1. Industry. Ex. Finance, health care, agriculture.
  2. Company. Ex. Microsoft, Google, Facebook.
  3. Job functions. Ex. Operations, real estate, administrative.

For example, say you sell PPC software and you want to reach decision-makers. Linkedin targeting can help you reach a director of digital marketing instead of a PPC analyst. 

Importing campaigns from Google Ads

If you import campaigns from Google Ads into your Microsoft account, double-check location targets, as there are differences in supported cities and countries. 

In most cases, you’ll be fine if your targeting is based on the state and country level. But things can get tricky when you get down to DMAs and MSAs. Check out a detailed guide on how to import Google Ads here.

How to import Merchant Center from Google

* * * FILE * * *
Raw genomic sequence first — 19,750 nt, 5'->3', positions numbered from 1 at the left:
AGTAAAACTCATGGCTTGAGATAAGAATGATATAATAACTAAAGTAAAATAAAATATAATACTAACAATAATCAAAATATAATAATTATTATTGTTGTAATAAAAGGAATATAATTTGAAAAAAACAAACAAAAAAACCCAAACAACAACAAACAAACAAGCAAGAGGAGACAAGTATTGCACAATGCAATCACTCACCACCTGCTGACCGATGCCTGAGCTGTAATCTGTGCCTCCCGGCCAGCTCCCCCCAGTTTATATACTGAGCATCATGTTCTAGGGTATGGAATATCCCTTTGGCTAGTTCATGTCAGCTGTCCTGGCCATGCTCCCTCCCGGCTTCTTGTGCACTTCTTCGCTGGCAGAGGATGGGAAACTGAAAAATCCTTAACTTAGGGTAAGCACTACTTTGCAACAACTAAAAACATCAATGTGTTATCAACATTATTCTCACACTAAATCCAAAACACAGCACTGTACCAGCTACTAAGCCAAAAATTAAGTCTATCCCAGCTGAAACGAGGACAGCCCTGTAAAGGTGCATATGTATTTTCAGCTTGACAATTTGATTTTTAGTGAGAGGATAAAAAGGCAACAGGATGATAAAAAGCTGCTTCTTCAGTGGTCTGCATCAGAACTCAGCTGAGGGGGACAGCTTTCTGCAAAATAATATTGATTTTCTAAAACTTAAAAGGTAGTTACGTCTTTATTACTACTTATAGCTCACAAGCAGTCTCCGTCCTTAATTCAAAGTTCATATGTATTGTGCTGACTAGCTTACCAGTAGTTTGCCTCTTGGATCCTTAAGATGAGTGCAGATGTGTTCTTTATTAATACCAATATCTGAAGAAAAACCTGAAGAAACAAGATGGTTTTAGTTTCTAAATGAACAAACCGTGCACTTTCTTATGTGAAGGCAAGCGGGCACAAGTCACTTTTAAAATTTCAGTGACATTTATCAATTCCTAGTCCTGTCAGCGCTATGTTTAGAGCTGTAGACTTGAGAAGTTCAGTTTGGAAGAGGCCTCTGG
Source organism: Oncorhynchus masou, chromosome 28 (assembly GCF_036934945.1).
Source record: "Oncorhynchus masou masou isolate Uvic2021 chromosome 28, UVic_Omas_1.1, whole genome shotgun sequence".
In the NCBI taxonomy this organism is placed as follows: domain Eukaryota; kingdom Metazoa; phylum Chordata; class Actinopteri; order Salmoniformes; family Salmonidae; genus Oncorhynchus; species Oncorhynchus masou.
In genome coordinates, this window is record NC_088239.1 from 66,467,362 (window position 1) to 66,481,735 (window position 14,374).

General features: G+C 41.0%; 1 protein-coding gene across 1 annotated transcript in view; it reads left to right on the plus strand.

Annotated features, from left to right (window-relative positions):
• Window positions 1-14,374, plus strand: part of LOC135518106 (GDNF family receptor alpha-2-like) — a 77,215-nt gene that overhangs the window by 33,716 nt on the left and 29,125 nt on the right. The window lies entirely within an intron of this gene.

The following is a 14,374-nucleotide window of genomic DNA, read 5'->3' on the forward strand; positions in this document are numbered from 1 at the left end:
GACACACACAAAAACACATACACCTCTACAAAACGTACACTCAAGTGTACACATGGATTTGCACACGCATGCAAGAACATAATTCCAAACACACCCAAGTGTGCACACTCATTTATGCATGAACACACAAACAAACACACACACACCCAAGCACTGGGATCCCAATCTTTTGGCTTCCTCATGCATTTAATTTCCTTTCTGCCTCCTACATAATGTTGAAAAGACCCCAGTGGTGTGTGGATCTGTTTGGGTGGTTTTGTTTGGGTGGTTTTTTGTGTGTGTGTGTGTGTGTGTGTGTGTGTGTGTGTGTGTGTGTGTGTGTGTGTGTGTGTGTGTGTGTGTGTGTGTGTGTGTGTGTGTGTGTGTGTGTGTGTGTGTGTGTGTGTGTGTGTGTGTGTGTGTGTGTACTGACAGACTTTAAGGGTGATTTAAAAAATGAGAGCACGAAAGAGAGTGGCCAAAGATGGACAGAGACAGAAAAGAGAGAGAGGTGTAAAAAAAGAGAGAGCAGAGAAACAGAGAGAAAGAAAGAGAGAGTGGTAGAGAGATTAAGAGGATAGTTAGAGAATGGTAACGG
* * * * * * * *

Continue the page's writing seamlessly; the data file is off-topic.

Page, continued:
You can also import Google Merchant Center to Microsoft Ads if you have shopping ads set up in Google. First, go to Microsoft Ads and select “Tools.” Next, click on “Microsoft Merchant Center”:

microsoft merchant center in bing ads.

If you haven’t created your store yet, click on “Create store.” If you get stuck on the domain verification stage, follow the steps outlined in the conversion tracking section to copy and paste the UET code onto your website. Next select, “Validated via UET tag” from the destination URL.

validated uet tag in bing ads.

The next step is to import a merchant store from Google. You can access the tutorial with the entire process here.